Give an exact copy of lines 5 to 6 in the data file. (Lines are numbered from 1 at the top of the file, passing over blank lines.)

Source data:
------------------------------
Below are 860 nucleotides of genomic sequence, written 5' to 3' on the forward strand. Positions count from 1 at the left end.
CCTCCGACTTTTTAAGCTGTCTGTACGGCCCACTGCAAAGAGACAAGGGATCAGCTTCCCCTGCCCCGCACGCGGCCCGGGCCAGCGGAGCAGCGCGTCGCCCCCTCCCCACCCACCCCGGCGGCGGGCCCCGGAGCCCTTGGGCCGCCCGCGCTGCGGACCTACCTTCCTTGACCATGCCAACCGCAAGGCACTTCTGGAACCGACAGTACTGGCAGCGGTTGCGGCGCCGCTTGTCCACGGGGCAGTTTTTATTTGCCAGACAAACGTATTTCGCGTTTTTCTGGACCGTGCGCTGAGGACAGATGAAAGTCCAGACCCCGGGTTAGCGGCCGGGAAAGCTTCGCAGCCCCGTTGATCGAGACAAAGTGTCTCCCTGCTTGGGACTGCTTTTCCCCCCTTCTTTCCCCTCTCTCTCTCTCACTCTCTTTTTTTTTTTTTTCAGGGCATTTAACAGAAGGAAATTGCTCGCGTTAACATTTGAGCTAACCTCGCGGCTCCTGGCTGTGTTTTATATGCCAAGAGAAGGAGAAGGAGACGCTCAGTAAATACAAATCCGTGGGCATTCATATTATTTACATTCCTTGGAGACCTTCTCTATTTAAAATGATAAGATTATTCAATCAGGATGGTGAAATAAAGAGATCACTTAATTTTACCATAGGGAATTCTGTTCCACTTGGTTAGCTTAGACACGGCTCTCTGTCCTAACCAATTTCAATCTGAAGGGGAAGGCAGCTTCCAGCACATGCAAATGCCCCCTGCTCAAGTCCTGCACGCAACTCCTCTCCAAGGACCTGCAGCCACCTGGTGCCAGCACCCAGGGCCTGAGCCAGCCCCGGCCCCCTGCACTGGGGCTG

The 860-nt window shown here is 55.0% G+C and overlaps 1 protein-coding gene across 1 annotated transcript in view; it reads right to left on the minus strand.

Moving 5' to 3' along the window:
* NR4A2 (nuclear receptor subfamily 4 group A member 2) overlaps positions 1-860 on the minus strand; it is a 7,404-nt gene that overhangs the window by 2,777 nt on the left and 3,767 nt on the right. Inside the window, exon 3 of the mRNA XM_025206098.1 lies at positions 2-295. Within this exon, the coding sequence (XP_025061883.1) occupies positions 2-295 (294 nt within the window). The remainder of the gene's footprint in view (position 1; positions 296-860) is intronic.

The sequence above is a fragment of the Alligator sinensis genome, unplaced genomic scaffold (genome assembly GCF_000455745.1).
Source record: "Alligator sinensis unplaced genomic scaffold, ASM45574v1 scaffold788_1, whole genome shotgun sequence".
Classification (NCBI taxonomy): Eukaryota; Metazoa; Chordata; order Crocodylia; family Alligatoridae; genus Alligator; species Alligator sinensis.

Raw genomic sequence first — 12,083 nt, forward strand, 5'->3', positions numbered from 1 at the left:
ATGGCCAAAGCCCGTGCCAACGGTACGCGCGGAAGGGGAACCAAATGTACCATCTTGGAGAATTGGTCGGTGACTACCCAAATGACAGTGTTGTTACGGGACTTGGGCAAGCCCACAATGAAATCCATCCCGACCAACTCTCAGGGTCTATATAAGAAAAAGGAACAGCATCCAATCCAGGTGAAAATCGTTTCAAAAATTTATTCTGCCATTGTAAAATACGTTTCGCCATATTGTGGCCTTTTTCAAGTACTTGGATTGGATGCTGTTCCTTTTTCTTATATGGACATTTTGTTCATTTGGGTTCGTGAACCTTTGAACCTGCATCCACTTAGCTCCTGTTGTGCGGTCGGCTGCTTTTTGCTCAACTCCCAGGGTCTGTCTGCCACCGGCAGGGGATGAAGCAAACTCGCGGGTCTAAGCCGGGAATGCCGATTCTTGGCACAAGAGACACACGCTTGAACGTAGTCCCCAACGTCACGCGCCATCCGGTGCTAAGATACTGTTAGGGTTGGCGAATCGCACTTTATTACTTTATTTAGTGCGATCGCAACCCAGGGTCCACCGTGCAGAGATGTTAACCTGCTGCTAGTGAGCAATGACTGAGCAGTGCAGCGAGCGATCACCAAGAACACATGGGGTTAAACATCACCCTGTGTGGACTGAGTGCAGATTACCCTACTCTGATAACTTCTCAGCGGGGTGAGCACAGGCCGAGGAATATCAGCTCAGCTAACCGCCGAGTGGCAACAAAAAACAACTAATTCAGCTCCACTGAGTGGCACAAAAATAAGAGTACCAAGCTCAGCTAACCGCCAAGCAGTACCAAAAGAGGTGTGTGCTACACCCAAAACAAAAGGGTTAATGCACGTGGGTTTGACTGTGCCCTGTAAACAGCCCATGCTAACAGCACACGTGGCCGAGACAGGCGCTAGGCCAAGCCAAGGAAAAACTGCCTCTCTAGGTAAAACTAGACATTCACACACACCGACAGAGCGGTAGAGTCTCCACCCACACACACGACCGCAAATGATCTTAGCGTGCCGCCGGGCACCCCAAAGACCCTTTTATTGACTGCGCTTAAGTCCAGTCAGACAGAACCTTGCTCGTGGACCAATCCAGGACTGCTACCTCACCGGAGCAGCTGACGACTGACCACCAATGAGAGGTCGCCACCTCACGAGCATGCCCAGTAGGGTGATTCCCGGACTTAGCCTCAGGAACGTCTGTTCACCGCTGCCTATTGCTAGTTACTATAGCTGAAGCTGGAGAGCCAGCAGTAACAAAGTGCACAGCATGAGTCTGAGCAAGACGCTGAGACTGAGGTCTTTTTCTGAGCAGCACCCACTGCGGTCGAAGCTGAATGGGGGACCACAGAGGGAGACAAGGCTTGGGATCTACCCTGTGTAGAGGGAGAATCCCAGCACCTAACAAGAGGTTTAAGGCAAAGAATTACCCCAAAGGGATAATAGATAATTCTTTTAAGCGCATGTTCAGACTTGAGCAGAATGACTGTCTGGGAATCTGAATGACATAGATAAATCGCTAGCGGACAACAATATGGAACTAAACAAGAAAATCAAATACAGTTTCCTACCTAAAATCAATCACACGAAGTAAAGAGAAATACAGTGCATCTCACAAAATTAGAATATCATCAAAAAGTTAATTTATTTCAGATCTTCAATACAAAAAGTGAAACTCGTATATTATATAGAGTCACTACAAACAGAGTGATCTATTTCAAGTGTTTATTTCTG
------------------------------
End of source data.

* NR4A2 (nuclear receptor subfamily 4 group A member 2) overlaps positions 1-860 on the minus strand; it is a 7,404-nt gene that overhangs the window by 2,777 nt on the left and 3,767 nt on the right. Inside the window, exon 3 of the mRNA XM_025206098.1 lies at positions 2-295. Within this exon, the coding sequence (XP_025061883.1) occupies positions 2-295 (294 nt within the window). The remainder of the gene's footprint in view (position 1; positions 296-860) is intronic.

The sequence above is a fragment of the Alligator sinensis genome, unplaced genomic scaffold (genome assembly GCF_000455745.1).